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i-ACT21 Day 12: It’s Never Really Goodbye to Family

The “Good” in “Good-bye”

By Felicia Lee

The heat makes me lethargic today, or perhaps it is the sadness I feel from leaving Little Ripples and the assessment team members whom I have gotten to know over the last week. Sara-Christine and I wrapped up our training this morning and ended with an informal ceremony, during which we handed each assessor a certificate and a backpack complete with assessment gear. After playing with a handful of Little Ripples students for awhile, Gabe, Tobi, Sara-Christine, and I headed back to the UNHCR compound — home for the past 5 nights — to pack for our mini-journey to Goz Beida.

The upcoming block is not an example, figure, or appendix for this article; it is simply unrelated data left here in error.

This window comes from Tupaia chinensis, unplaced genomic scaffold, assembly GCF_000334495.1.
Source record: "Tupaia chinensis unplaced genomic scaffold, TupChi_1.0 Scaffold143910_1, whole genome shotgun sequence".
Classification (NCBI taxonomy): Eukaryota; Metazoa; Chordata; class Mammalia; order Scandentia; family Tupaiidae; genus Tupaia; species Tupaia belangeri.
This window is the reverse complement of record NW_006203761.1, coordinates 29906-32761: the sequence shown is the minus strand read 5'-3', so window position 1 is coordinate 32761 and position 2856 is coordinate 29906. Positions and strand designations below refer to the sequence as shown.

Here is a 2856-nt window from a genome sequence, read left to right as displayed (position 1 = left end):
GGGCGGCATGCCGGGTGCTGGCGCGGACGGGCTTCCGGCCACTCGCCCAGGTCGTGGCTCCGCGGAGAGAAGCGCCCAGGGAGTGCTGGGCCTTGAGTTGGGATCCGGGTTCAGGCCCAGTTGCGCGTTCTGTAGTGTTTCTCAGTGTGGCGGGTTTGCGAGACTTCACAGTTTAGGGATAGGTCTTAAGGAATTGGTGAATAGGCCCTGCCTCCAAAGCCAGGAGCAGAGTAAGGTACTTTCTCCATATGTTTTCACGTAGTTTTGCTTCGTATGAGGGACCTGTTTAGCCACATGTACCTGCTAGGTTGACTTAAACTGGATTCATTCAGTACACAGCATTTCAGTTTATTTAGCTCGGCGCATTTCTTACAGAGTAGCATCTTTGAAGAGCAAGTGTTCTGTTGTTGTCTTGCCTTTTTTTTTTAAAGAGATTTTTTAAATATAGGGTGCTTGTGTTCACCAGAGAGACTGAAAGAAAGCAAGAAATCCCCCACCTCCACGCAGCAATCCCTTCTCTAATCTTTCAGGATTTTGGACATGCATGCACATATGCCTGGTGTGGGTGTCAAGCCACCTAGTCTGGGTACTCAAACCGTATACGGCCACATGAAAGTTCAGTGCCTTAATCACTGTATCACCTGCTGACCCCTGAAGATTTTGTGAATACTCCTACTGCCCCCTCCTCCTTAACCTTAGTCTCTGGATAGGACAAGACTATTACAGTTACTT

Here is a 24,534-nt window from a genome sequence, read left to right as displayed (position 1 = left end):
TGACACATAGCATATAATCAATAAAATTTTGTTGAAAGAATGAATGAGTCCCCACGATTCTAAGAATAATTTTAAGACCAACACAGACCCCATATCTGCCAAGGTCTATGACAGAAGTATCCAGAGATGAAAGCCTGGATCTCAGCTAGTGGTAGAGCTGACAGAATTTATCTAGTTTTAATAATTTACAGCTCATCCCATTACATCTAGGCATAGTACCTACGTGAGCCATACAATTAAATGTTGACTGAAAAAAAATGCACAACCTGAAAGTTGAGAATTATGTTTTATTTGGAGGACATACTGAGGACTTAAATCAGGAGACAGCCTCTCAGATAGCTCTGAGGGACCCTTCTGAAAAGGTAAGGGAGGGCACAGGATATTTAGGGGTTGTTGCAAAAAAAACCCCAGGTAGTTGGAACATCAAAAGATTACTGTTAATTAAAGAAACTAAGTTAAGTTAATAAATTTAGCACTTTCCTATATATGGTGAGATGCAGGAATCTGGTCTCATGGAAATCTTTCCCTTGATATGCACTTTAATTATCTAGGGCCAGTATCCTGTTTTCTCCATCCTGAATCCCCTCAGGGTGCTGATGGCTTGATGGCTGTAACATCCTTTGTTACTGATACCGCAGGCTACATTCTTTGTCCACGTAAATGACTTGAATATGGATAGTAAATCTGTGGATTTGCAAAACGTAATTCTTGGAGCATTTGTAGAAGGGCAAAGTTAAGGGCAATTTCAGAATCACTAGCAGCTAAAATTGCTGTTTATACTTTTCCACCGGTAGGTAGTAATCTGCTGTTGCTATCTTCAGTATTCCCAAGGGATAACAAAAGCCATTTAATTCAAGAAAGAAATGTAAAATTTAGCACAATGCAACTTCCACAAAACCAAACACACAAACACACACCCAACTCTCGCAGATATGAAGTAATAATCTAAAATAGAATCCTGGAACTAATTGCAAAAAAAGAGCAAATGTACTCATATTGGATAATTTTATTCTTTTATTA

It was difficult saying good-bye to all the people I’ve grown to love and now consider my friends. I was very moved when one of the assessors, in expressing his gratitude for the training, told Sara-Christine and me that he sees us as family now, “with the same mother and father.” Really, it was all I could do to stop my eyes from leaking. The very fact that we are leaving, however, means that we have placed well-deserved trust in a group of 12 men and women: trust that these men and women can, and will, carry out highly-skilled and necessary assessments on their own.

The upbeat music that the UNHCR driver played on our ride away from Koukou and to Goz Beida helped to keep my spirits upbeat, as did the hope that I will see my new friends again someday.

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See You Soon, Goz Amer. On to Djabal

By Gabriel Stauring